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No matter what level of golf you play at, chances are you’ve been in a situation where you’re under pressure. That pressure is never greater when you have the chance to shoot a fantastic score.

Whether that is the course record or breaking 100 for the first time, the feelings are the same. You can feel your heart beating faster and the club is a little heavier in your hands. It can certainly make golf tricky, but it’s still possible to play great golf when you feel like that.

For the majority of players, the game becomes more difficult when there is something on the line. I’m sure you can relate to a moment when you have had the best front nine of your life and you’re mind starts to drift to how many shots your handicap will come down by, or the message you will be sending your friends once you finish. It’s at this moment that the wheels come off and your mind gets in the way of you playing good golf for the remainder of the round.

Next time you find yourself in this position, remind yourself of these three keys things.

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1. Remember to breathe

Concentrate on your breathing as you walk into each shot. When we get nervous and anxious, focusing on this will help to relax you and take your mind off your score or the situation. Breathe in for four seconds, inflating your stomach, hold for four seconds, then breathe out for four seconds. Simple.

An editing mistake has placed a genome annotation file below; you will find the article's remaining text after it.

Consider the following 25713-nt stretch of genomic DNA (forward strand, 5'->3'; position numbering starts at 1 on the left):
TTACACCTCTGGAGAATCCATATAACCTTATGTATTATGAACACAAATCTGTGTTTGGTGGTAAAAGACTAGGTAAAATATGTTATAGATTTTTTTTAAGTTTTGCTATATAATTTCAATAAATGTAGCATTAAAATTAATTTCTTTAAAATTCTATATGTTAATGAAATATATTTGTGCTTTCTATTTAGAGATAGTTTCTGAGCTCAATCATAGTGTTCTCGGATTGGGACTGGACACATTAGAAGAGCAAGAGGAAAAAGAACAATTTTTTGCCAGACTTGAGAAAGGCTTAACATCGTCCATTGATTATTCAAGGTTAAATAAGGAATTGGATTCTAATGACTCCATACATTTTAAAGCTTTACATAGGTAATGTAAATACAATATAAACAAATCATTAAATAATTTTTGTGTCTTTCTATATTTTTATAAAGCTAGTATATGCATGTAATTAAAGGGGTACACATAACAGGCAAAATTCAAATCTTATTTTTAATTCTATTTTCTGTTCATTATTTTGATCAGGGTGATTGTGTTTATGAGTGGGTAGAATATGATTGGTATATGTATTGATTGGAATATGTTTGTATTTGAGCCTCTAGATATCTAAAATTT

2. Fully commit to the every shot

Commit to the decisions you make. Whatever club you pull out the bag, you must 100% believe that it is the right club for this shot, and put a positive, committed swing on it. If it turns out it was too much or not enough club, you will probably only be about ten yards out. However, if you stand over a shot still wondering if you have chosen the right club, the chances of you hitting a good shot will drop. 

Best golf down the stretch
Never hit a shot unless you’re fully committed to it. (Credit: Getty Images)

This is true at any time at your round, but especially when you’re under pressure. Commit to the shot and you won’t go too far wrong.

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3. Break it down

Instead of thinking of what score you need for the back nine to shoot your best score, break the round up into three-hole chunks and set yourself a score target for these holes. For example, a 12 handicapper should, on average, bogey two holes out of three holes if they are playing to their handicap. A target for them may be to play holes 10, 11, 12 in one-over, as two of the holes might be easier; on holes 13, 14 and 15, the target may be two-over as there is a tough par-3 in that stretch.

The main benefit of this is to not think too far ahead, and almost distract you from the bigger picture. It may be that if the player finishes two-over for the last three holes, they will break 80 for the first time in their life. It might be wise to set a target to play the last three holes in one-over and not think about the 18-hole score. 

If you follow these steps, you’re going to give yourself the very best chance of keeping that dream round of golf going.

Alistair Kyle is the senior PGA Professional at Trump Turnberry and a member of the bunkered Performance Panel. You can find out more about his coaching HERE.

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